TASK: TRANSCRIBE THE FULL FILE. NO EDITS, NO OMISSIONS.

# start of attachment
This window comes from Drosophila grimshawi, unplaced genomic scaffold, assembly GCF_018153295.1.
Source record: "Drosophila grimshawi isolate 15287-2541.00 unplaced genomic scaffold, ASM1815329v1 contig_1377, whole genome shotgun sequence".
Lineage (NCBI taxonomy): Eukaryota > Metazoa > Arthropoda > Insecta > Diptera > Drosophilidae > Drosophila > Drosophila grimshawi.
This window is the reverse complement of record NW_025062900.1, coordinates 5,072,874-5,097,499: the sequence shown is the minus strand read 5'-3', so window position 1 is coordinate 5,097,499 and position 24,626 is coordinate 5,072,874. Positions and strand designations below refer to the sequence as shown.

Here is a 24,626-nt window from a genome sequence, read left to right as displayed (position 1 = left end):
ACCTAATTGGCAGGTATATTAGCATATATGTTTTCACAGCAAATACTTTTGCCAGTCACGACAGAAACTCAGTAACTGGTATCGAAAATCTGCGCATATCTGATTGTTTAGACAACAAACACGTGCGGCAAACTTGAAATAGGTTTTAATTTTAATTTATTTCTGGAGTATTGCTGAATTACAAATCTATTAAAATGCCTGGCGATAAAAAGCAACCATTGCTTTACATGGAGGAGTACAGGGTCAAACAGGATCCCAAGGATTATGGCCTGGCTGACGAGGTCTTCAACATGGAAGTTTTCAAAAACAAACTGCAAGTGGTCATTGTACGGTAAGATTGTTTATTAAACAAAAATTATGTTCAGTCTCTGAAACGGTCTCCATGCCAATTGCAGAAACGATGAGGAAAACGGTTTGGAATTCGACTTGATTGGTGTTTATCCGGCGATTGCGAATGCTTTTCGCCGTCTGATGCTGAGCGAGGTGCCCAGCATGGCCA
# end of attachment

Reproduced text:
This window comes from Drosophila grimshawi, unplaced genomic scaffold, assembly GCF_018153295.1.
Source record: "Drosophila grimshawi isolate 15287-2541.00 unplaced genomic scaffold, ASM1815329v1 contig_1377, whole genome shotgun sequence".
Lineage (NCBI taxonomy): Eukaryota > Metazoa > Arthropoda > Insecta > Diptera > Drosophilidae > Drosophila > Drosophila grimshawi.
This window is the reverse complement of record NW_025062900.1, coordinates 5,072,874-5,097,499: the sequence shown is the minus strand read 5'-3', so window position 1 is coordinate 5,097,499 and position 24,626 is coordinate 5,072,874. Positions and strand designations below refer to the sequence as shown.

Here is a 24,626-nt window from a genome sequence, read left to right as displayed (position 1 = left end):
ACCTAATTGGCAGGTATATTAGCATATATGTTTTCACAGCAAATACTTTTGCCAGTCACGACAGAAACTCAGTAACTGGTATCGAAAATCTGCGCATATCTGATTGTTTAGACAACAAACACGTGCGGCAAACTTGAAATAGGTTTTAATTTTAATTTATTTCTGGAGTATTGCTGAATTACAAATCTATTAAAATGCCTGGCGATAAAAAGCAACCATTGCTTTACATGGAGGAGTACAGGGTCAAACAGGATCCCAAGGATTATGGCCTGGCTGACGAGGTCTTCAACATGGAAGTTTTCAAAAACAAACTGCAAGTGGTCATTGTACGGTAAGATTGTTTATTAAACAAAAATTATGTTCAGTCTCTGAAACGGTCTCCATGCCAATTGCAGAAACGATGAGGAAAACGGTTTGGAATTCGACTTGATTGGTGTTTATCCGGCGATTGCGAATGCTTTTCGCCGTCTGATGCTGAGCGAGGTGCCCAGCATGGCCA